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A properly formulated Sudoku puzzle has a unique solution. One can assume that a given puzzle actually is properly formulated, and use that in the reasoning, to exclude branches that would not lead to a unique solution.

The BUG principle

Theorem (cf. nick67) Suppose one writes some (more than 0) candidate numbers in some of the initially open cells of a given Sudoku diagram, 0 or 2 in each cell, such that each value occurs 0 or 2 times in any row, column, or box. Then this Sudoku diagram has an even number of completions that agree with at least one of the candidates in each cell where candidates were given. In particular, if the Sudoku diagram has a unique solution, then that unique solution differs from both candidates in at least one cell.

Terminology It seems that BUG abbreviates 'Bivalue Universal Grave'.

Proof Given any completion of the given diagram that has one of the two candidate values in each cell where candidates were given, make a new completion by replacing each candidate number by the other candidate in that cell.

Uniqueness Argument

As an application one has the Uniqueness Argument: Whenever one has a nonempty set of initially open cells, and two candidates at each of those cells, such that among these candidates each value occurs zero or two times in each row, column and block, then the actual solution differs in at least one cell from both candidates.

People talk about destroying uniqueness rectangles, but such a thing is impossible. The only requirement on the candidates is that they are in initially open cells, not that they have anything to do with your current solving state. On the other hand, this means that the Uniqueness Argument gets progressively weaker if one does not remember the initial state and just has the current state.

Global BUG example

tso gave the following example.

Here the (5,5) position cannot be 7 because of the 37 pair to the left and the 17 pair to the right. If the yellow square is not 7, then we obtain a situation where the BUG theorem applies. That is, there is an even number of solutions, presumably zero, where the yellow square is not 7. So, if this is a proper puzzle (which it happens to be), the yellow square is 7.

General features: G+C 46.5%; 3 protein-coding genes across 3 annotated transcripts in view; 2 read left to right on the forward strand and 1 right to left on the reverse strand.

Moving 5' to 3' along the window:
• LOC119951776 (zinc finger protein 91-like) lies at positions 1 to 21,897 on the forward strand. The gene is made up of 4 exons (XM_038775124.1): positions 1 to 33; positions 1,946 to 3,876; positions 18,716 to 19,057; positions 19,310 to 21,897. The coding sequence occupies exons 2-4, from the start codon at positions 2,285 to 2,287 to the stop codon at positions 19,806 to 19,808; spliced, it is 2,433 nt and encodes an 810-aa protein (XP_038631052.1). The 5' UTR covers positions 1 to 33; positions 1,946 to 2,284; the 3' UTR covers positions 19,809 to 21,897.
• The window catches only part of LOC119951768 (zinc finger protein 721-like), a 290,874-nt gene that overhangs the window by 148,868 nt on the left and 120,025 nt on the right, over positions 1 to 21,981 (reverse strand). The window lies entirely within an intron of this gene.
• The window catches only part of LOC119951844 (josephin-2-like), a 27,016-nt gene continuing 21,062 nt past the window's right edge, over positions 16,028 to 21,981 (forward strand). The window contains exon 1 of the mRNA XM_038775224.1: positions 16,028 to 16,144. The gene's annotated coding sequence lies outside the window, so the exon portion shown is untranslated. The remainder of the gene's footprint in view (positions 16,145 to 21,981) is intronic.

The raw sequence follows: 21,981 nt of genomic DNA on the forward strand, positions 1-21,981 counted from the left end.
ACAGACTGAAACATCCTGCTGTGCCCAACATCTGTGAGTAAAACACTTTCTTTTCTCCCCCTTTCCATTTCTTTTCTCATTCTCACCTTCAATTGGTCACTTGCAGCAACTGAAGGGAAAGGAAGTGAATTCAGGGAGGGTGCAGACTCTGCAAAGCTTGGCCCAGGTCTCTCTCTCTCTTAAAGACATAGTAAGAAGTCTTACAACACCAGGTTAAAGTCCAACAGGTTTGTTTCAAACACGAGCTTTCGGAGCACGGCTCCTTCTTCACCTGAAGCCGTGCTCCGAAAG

Local application

The simplest example is of course a rectangle meeting two boxes, with the same two possibilities at each corner - there cannot be a unique solution.

Terminology One talks about a 'Uniqueness Rectangle' (UR) that has to be avoided. Maybe 'Nonuniqueness Rectangle' would have been more appropriate.

Therefore, if this last diagram is part of a puzzle with a unique solution, then the yellow cell must be 2.

That is, if three corners of such a rectangle contain the same pair of digits, then one can delete the elements of the pair from the possibilities in the fourth corner.

If two corners contain the same pair and the two other corners contain additional possibilities, then one can use that at least one of these other possibilities must actually happen. For example, in

one of the two yellow squares must contain a 2, and therefore none of the orange squares can contain a 2. In other words, the uniqueness argument gives a pair here.

Another example, with the extra stuff in more corners: